Inside a Gurudwara


Sachkhand actually refers to a level of spirituality, literally it means the realm of truth, but refers commonly to the holiest room within a Gurudwara. The Sachkhand in a Gurudwara is the room where the holy scriptures are housed during the night. At the end of the day, the Guru Granth Sahib is made to rest in the Sachkhand. Anyone entering the Sachkhand would have had a bath prior to entering the Sachkand - thereby insuring cleanliness. The head must always be covered in the Sachkhand and shoes obviously removed. The Sachkhand is normally situated in the highest point in the Gurudwara - most often it is a separate room within the Darbar.


The Darbar is the main hall in the Gurudwara, it is here that all ceremonies are performed. Shoes must be removed and the head covered. The behaviour inside the Darbar must reflect utmost respect.

Inside the Darbar, there is a stage or platform on which the Guru Granth Sahib is placed, it is covered by a sheet of cloth known as an Armala. There is a canopy above the scriptures. There is normally another platform - placed lower than the Guru Granth Sahib. This is the main stage and all speeches, narration and kirtan is performed from here.

Devotees enter the Darbar and walk towards the Guru Granth Sahib. When the devotee is before the Guru he or she should place any offerings before the Guru, these offerings might be of money, food or even a cloth (from which an Armala would later be made). Following that, the devotee would bow down before the Guru, his knees on the floor and his forehead on the ground. After that, he would take his seat on the floor - on the respective side of the Darbar.


One of the halls within a Gurudwara is the Langar Hall. This is the room where Langar is distributed, it will typically contain a kitchen where the langar is prepared. Traditionally, Sikhs sit on the floor - with men and women seated on separate sides, however, many Gurudwaras in the Western world have seats and tables arranged for seating, this is as a result of Western influence.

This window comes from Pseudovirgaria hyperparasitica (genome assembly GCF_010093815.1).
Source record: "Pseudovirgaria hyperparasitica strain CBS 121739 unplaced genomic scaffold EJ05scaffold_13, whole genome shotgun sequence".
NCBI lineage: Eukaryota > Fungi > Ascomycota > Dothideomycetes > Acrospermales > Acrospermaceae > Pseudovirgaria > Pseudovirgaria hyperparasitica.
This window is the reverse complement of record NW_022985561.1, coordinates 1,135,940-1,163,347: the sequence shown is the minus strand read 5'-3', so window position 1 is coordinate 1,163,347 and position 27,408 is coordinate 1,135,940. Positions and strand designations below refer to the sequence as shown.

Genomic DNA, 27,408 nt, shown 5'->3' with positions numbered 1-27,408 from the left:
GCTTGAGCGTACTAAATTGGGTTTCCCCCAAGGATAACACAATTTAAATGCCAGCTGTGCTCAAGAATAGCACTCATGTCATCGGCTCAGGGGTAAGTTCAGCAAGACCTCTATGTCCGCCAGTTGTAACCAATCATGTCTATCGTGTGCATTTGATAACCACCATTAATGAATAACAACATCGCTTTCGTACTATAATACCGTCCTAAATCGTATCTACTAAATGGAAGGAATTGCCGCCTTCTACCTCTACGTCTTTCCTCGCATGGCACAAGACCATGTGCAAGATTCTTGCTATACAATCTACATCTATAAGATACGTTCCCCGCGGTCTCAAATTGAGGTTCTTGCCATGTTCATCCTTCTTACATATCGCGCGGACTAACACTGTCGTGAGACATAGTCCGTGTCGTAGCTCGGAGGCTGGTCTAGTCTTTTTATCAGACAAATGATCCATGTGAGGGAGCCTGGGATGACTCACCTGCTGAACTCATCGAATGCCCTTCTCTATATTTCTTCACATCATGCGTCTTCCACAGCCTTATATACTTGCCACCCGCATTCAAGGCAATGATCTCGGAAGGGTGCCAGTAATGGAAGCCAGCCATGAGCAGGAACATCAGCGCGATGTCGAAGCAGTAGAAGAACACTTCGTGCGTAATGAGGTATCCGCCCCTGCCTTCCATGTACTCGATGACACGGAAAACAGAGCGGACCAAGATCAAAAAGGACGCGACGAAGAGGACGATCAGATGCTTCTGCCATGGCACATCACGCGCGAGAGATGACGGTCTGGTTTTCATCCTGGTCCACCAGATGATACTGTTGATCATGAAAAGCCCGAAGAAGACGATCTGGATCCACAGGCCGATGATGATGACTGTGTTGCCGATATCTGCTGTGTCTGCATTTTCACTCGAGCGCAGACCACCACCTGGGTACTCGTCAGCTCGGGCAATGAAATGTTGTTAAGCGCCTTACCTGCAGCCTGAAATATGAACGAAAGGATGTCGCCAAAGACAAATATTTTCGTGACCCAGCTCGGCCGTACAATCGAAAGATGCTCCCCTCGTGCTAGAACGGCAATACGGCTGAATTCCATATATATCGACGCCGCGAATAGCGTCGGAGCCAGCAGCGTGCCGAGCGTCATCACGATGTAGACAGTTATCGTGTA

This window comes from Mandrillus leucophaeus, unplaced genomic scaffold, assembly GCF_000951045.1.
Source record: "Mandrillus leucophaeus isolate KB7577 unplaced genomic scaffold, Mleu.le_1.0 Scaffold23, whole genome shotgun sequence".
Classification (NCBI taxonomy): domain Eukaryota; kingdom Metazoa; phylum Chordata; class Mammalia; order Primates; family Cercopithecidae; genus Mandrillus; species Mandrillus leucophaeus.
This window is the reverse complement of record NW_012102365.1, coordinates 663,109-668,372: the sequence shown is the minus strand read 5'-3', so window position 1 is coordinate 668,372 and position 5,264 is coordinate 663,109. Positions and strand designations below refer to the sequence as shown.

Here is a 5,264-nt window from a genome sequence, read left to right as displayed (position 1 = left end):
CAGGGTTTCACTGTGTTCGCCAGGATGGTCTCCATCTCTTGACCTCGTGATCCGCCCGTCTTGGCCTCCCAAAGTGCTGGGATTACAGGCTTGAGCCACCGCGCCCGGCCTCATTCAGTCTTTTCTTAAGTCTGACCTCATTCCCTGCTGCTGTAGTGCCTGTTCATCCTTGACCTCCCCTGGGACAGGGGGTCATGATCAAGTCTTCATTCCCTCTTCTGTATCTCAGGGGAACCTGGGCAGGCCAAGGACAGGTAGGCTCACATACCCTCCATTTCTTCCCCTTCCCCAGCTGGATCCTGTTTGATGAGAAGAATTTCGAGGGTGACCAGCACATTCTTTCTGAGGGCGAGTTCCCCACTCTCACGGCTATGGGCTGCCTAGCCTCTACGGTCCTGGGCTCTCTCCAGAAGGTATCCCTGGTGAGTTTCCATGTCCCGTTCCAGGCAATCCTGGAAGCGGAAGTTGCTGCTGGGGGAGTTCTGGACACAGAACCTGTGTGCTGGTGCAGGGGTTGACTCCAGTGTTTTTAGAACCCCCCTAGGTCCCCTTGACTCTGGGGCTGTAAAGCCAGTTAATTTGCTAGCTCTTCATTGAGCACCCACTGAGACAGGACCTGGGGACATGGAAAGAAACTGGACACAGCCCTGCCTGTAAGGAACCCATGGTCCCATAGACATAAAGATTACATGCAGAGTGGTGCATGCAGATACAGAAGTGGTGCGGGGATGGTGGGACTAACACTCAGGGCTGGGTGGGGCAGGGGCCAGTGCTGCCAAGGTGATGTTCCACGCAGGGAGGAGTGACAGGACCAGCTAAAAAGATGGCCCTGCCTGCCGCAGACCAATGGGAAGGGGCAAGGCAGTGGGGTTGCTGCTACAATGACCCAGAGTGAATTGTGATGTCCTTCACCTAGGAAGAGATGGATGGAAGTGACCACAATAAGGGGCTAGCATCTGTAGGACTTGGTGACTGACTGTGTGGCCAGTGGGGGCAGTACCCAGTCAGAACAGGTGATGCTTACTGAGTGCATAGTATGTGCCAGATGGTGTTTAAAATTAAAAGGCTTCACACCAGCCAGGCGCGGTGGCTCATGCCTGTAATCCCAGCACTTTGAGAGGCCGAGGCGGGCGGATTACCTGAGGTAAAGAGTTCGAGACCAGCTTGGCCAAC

The daily function of a Gurudwara usually begins early in the morning, the exact time is not dictated, in some cases this might be 2 o'clock, in others it might be 10 o'clock. The Guru Granth Sahib would be brought down from the Sachkhand and a ceremony known as the Parkash is performed, this refers to the 'opening' of the holy scriptures.

Throughout the day, Gurbani might be read, there would normally be a sevadar in the darbar who serves the Karah Parshad to visitors. The Granthi would be available to read the Hukamnama - the Guru's command to the visitors.

In the evening, the Rahiras Sahib is read aloud and this might typically be followed by kirtan and katha - the translation of shabads and historic/scriptural narration. The evening ends with a ceremony known as the Sukh Asan, during this, the Guru Granth Sahib is closed and laid to rest in the Sachkhand.


The Granthi can perhaps be best described as the 'priest' - although such a priest system does not exist in the Sikh faith. The Granthi is the custodian of the scriptures and is ultimately responsible for performing the daily ceremonies inside the darbar. The Granthi is usually appointed by the Gurudwara's committee. His (or her) typical duties might include performing the two ceremonies of Parkash and Sukh Asan, reading the Hukam nama aloud to members of the sangat during the functions and at relative times in the day, performing kirtan and katha and reading certain banis to the sangat - such as the Rahiras and morning Nitnem.


Previously - in the subcontinent - the Gurudwaras were run in their entirety by the sangat, there was later recognised - the need for a group of individuals ultimately responsible for various functions relating to the running of the Gurudwara, e.g., treasury, admin. Hence the Gurudwara committees were formed, these are normally elected by the sangat. The existence of such a committee is purely as a function of administration and it does not warrant a superior right within the Gurudwara.